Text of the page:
My son is a teenager!
A few weekends ago we drove to Indianapolis so I could attend a bridal shower. Not wanting to miss any time with my husband and two sons, we all made the trek together. The weather was beautiful and another family with children the same age as ours also came along. The dads and kids had fun at a trampoline park while the moms ate, drank, laughed, and watched the bride-to-be open presents. Later in the evening we joined this family for dinner at a lovely restaurant. Despite having a reservation, we had to wait about 30 minutes for our table (the savvy manager comped us appetizers in apology). At first my 12-year-old son Evan sat with his younger brother and another 10-year-old friend, eyes glued to game screens. Within a few minutes, however, my husband pointed out that he had drifted over to the two 7th-grade girls with our group, laughing and talking. This banter continued throughout the weekend.
Evan’s behavior surprised me. He has always been rather shy, especially around girls his age. At the restaurant he was confidant, happy, and outgoing. What happened?
Puberty, that’s what. Evan has been experiencing dramatic physical and emotional growth in the last few months. His voice is deeper. He is so tall now we look each other in the eye. He meticulously washes his face to address the small signs of acne. He also combs his hair over his forehead, which frustrates me to no end. Why smush down that beautiful curly hair? Our conversations have changed in ways both subtle and important. It is hard to describe, but I often feel like I am talking to a young adult. He recently asked me, “Mama, is it hard to shave?”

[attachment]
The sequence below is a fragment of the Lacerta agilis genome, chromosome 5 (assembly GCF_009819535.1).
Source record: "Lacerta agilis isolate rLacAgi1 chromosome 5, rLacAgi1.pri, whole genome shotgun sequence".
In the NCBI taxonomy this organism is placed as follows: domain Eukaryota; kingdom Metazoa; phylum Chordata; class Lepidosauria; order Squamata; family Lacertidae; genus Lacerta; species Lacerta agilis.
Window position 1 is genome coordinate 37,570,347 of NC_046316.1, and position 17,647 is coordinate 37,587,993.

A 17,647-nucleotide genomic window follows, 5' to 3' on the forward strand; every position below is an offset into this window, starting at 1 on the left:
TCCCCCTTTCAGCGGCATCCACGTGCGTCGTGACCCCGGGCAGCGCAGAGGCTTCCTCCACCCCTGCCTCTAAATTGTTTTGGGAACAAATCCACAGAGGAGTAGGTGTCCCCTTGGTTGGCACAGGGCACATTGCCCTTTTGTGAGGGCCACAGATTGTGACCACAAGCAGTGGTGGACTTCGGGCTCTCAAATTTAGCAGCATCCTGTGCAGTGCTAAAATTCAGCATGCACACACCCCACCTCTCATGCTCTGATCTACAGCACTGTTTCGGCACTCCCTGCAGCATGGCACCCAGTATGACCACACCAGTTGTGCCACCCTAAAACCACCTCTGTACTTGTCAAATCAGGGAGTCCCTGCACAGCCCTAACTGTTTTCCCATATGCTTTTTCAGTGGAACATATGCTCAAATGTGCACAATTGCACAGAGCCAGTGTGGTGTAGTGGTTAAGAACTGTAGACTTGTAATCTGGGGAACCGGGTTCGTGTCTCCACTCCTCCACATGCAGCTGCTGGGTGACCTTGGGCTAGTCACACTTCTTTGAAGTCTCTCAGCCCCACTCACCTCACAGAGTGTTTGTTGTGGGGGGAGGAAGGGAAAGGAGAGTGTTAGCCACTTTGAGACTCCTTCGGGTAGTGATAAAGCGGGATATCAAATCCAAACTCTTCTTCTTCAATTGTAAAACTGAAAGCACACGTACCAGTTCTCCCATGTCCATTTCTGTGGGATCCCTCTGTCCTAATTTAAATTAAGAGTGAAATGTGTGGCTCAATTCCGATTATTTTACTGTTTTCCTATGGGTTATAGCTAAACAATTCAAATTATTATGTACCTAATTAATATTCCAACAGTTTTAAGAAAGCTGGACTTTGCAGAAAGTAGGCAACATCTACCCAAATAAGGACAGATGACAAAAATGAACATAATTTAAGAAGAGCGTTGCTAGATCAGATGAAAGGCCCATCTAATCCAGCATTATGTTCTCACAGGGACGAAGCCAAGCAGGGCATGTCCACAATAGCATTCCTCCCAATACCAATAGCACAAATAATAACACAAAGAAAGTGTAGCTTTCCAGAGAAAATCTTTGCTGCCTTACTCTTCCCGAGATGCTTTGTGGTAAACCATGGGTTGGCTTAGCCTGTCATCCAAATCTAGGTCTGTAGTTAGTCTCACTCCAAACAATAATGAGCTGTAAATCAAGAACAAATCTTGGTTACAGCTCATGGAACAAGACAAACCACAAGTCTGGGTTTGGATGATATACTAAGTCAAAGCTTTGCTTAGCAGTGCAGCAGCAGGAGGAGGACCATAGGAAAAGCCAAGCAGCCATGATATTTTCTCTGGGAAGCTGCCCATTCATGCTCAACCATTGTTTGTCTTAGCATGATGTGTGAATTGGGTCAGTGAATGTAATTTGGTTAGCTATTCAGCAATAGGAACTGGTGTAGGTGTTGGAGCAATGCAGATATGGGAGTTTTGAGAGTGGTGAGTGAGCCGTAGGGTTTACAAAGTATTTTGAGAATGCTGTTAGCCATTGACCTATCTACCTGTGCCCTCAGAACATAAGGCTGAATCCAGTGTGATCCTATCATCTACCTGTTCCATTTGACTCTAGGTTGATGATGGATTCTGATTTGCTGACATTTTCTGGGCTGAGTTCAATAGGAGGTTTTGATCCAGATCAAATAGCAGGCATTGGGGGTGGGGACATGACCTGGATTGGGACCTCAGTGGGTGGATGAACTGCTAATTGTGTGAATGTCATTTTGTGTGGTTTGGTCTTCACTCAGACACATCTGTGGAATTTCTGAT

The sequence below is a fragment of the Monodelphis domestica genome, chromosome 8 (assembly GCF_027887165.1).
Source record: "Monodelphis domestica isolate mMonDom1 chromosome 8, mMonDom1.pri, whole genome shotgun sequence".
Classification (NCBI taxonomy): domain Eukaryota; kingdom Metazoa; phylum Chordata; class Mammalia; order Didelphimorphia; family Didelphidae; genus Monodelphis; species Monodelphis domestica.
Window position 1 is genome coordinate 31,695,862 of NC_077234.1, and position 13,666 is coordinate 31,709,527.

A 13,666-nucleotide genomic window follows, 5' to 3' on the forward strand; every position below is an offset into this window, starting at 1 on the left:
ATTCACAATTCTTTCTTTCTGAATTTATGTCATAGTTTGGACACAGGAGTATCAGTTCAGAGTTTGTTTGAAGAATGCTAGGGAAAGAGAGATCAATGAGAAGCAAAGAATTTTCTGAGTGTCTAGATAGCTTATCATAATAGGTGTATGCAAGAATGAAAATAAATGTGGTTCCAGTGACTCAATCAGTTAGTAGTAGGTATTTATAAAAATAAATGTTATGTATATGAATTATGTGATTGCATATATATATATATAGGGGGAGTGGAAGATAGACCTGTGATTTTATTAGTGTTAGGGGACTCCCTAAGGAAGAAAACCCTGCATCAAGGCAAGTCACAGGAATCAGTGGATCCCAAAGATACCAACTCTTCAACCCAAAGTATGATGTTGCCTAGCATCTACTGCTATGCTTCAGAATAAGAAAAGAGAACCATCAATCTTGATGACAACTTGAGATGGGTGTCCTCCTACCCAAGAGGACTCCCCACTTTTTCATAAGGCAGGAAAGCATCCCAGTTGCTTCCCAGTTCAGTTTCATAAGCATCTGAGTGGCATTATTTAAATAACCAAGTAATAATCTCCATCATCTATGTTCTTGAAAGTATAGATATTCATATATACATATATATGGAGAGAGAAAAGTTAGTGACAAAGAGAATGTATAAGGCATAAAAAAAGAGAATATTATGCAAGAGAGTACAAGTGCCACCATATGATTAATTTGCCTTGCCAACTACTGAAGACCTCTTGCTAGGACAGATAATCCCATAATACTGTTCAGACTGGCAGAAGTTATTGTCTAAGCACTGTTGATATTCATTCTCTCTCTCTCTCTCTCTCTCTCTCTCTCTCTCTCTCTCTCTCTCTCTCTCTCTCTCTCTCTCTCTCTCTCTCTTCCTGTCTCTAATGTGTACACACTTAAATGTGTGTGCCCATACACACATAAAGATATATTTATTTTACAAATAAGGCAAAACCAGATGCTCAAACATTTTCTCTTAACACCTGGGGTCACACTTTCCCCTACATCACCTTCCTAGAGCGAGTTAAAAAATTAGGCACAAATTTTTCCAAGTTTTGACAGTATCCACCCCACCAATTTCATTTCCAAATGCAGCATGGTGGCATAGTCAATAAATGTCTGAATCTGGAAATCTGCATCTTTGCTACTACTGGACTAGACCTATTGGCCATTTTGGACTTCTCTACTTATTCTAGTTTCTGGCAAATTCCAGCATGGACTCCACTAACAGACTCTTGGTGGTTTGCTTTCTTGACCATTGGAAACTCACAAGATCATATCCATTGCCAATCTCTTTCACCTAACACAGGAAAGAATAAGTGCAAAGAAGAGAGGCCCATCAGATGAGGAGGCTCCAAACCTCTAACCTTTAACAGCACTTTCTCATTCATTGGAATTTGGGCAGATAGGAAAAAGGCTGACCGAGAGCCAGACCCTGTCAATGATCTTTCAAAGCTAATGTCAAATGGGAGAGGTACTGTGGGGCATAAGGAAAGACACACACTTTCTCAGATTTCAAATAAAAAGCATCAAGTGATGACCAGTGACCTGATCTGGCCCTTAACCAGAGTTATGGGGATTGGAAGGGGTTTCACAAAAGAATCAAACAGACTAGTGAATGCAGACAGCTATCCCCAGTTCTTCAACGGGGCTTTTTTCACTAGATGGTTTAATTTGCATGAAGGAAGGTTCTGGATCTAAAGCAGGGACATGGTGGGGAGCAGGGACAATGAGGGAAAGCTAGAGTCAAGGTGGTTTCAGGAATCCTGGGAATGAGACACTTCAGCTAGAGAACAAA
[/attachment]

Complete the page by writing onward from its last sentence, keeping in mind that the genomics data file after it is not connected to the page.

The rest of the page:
I have mixed feelings about these changes. On the way hand, I am saddened. I remember his birth and first few years as if they occurred yesterday. He had curly auburn hair, big blue eyes, and lashes so long and lush women would drool at the sight of them. He was relentlessly curious. He pointed at everything and said, “Ha da?” which we knew meant “what’s that?” He was smart and so cute and good at everything. (Not much has changed in that regard.) He loved to cuddle.
But there are many aspects of Evan’s growing maturity that delight me. He is increasingly witty and funny. Our conversations involve more give and take, more negotiation and thoughtfulness. He is trying different types of foods so we can dine out with enjoyment. He is more patient with his brother and seems to find Isaac’s imitations flattering as opposed to irritating. We like the same games, though he always beats me. We are watching more TV shows together, including Modern Family, Survivor, and now Touch.
And I am curious to see how he will negotiate his teens, which will officially begin in May. I wonder if he will continue to love soccer as he has since he toddled across our backyard, kicking the ball? I wonder if he will want to keep his hair long and curly, or if he will cut it short. How tall will he be? Will he continue to excel in math and struggle in French? Will he have nerdy, sweet friends, as he does now, or start to hang out with jocks? Who will be his first love?
The joy of discovering my son year by year as he ages is spectacular. But sometimes when he does something stupid or thoughtless I wonder about my responsibility as a parent. When he was reprimanded for cursing at school, I guiltily recalled my own swearing at other drivers while the boys sat in the back seat, mouths agog. Did he learn to curse from me? But surely “car cursing” is different, right? That doesn’t count! Mostly I recognize that he is testing boundaries and negotiating a sense of his place in the world. He is figuring out who he wants to be. Apparently sometimes that is a sailor.
Welcome to puberty, Evan. I hope I survive it.